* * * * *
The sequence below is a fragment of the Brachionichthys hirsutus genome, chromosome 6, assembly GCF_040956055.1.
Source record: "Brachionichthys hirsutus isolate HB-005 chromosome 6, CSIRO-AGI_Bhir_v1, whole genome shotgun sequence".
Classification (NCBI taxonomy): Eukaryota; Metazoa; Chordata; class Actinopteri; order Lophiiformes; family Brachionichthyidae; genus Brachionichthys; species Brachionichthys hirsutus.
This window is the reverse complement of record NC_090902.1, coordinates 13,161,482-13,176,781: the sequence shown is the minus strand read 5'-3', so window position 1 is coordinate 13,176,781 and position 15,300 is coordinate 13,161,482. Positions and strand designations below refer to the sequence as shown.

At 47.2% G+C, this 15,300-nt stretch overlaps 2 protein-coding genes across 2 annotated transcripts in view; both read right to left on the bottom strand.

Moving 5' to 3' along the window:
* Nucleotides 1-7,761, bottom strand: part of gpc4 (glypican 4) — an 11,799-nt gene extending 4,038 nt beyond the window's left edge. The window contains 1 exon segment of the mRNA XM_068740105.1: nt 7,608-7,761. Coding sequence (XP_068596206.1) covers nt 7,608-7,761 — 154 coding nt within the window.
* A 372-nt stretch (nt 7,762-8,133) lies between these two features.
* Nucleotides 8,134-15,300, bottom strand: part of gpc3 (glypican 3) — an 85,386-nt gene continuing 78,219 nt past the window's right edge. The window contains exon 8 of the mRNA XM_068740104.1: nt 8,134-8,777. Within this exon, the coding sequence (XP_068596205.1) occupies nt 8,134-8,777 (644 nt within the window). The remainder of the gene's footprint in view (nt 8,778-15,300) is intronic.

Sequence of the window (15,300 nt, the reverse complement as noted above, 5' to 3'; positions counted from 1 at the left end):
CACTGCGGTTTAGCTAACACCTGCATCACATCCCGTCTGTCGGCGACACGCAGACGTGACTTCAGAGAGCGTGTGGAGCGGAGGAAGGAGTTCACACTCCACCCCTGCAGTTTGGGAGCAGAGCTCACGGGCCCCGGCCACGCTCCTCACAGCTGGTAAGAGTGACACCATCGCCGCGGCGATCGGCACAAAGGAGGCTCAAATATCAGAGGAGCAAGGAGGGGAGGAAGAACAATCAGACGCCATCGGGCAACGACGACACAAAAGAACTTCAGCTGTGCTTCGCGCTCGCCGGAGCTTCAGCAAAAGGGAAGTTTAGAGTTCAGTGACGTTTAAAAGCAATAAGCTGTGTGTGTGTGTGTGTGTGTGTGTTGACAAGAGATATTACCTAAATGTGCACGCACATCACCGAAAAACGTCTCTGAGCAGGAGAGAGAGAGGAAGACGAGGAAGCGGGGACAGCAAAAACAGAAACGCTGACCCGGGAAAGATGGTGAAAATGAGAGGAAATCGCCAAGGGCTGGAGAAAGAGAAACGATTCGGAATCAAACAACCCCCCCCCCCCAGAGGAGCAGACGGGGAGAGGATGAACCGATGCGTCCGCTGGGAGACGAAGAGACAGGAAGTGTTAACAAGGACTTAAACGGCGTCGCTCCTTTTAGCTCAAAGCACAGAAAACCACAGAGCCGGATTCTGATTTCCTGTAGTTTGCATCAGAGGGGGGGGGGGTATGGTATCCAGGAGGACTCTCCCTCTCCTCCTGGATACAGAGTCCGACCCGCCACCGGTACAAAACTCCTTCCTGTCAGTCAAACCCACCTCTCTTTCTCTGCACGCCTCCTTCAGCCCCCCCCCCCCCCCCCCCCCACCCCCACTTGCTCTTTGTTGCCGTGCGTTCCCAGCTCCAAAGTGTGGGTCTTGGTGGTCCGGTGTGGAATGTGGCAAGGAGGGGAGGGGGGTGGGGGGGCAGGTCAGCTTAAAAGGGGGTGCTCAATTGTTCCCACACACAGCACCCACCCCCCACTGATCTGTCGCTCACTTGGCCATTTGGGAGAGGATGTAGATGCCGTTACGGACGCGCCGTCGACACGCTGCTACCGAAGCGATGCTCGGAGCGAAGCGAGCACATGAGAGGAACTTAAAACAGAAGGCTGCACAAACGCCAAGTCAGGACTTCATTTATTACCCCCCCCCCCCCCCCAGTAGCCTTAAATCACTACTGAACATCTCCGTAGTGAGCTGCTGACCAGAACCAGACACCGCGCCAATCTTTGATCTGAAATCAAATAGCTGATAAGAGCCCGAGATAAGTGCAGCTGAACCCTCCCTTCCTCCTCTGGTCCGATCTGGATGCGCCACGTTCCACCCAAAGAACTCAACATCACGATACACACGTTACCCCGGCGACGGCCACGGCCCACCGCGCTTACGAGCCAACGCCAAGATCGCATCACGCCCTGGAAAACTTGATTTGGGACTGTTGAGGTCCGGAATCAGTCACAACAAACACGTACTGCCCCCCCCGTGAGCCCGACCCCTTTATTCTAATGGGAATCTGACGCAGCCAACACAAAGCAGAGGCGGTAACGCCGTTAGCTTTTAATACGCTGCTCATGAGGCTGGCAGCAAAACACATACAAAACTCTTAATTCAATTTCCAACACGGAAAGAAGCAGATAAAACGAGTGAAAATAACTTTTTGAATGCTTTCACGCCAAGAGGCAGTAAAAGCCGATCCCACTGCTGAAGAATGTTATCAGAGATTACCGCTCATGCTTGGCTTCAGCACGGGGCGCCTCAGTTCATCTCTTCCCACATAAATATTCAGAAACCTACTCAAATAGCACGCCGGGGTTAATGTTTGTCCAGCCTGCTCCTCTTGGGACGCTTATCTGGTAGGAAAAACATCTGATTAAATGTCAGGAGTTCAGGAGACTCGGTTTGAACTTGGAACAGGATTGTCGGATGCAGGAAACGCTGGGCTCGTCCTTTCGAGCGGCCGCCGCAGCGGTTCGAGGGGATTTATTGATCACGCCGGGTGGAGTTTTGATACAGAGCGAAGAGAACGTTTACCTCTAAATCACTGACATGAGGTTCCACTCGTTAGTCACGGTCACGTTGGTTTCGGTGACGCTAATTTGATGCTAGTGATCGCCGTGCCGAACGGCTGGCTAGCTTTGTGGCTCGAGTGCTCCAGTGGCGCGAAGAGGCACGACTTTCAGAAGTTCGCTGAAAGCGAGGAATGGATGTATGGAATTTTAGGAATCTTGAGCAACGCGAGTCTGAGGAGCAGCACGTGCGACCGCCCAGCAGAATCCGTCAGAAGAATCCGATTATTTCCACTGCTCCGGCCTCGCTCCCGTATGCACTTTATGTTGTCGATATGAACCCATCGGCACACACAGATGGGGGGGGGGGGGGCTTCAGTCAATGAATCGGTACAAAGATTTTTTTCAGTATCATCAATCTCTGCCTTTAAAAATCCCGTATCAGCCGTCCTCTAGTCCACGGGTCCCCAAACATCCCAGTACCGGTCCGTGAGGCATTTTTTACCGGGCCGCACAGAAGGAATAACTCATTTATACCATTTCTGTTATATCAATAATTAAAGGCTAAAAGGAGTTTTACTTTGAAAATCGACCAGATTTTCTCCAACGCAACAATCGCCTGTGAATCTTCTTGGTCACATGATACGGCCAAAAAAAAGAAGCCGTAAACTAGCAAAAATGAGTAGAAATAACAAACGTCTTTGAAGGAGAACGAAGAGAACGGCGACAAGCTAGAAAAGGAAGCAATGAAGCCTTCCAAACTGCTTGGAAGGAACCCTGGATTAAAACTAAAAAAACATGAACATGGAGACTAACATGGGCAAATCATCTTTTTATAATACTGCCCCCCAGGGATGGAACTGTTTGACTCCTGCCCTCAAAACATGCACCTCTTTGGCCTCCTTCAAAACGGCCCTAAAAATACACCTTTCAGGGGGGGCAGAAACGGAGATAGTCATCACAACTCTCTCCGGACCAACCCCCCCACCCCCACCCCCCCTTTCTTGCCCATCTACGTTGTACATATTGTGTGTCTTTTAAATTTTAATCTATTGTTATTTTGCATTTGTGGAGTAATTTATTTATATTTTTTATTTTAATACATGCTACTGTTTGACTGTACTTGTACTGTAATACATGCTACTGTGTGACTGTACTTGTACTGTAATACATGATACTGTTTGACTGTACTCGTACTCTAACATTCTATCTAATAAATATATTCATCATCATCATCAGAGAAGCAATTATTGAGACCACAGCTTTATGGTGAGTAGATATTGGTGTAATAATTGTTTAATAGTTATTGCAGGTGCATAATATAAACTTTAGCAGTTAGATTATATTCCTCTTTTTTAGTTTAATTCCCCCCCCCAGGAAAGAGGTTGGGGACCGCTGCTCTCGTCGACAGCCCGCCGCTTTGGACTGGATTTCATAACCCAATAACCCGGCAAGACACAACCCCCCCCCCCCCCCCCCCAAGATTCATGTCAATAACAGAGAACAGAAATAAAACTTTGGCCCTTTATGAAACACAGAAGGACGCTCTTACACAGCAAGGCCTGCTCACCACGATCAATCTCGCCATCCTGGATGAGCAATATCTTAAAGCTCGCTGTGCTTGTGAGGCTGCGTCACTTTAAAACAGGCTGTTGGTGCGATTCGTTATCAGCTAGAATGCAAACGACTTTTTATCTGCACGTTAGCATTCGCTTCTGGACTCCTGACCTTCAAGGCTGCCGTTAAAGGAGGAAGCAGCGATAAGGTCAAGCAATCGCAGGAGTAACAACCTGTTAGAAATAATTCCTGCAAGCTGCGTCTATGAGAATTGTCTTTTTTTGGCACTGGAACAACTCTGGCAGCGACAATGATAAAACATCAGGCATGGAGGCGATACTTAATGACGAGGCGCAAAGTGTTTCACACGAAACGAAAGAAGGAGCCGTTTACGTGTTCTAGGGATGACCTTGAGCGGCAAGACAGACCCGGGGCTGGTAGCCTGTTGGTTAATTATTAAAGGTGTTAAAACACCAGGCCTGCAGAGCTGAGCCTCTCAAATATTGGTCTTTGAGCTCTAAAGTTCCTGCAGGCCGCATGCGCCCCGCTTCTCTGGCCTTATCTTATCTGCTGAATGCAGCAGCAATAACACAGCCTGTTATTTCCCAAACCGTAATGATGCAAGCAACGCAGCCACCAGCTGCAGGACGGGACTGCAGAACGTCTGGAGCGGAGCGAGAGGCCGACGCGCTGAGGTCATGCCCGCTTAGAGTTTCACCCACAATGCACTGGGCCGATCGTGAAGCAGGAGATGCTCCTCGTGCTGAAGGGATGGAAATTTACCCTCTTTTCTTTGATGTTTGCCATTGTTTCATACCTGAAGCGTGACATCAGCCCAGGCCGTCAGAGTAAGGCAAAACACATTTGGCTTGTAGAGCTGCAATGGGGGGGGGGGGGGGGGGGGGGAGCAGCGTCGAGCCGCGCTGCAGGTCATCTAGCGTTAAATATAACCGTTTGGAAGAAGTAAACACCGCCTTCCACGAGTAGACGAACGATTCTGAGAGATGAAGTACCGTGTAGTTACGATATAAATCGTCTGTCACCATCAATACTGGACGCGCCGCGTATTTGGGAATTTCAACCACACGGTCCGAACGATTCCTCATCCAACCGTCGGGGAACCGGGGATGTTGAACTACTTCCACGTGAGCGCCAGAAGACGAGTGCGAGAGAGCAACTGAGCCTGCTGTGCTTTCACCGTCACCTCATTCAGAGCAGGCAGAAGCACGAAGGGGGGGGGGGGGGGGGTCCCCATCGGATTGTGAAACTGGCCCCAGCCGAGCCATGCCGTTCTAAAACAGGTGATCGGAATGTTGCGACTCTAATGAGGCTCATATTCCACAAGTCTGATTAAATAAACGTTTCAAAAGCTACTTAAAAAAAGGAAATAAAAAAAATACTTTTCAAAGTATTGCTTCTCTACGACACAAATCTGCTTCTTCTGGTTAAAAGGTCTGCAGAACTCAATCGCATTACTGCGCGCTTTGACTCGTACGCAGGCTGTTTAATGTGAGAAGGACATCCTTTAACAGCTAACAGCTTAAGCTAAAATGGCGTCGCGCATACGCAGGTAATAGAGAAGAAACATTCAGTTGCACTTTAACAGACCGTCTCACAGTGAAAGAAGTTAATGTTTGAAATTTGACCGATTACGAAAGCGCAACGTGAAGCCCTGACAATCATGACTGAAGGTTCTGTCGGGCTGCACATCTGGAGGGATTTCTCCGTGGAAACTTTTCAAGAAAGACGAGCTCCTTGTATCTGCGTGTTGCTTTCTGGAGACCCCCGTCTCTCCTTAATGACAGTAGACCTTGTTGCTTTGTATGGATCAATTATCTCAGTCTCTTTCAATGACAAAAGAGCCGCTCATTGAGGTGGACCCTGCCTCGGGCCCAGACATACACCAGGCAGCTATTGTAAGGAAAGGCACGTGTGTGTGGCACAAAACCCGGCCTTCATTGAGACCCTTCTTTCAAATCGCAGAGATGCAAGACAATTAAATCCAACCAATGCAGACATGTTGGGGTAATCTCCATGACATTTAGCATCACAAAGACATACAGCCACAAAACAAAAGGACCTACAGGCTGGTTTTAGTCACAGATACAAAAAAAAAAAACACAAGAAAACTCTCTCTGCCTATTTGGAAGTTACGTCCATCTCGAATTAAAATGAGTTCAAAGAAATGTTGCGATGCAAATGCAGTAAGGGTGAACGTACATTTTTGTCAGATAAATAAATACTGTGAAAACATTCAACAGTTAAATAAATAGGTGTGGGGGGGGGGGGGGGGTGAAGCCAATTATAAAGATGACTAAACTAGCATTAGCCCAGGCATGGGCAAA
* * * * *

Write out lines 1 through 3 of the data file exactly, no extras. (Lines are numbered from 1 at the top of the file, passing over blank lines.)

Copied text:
The sequence below is a fragment of the Brachionichthys hirsutus genome, chromosome 6, assembly GCF_040956055.1.
Source record: "Brachionichthys hirsutus isolate HB-005 chromosome 6, CSIRO-AGI_Bhir_v1, whole genome shotgun sequence".
Classification (NCBI taxonomy): Eukaryota; Metazoa; Chordata; class Actinopteri; order Lophiiformes; family Brachionichthyidae; genus Brachionichthys; species Brachionichthys hirsutus.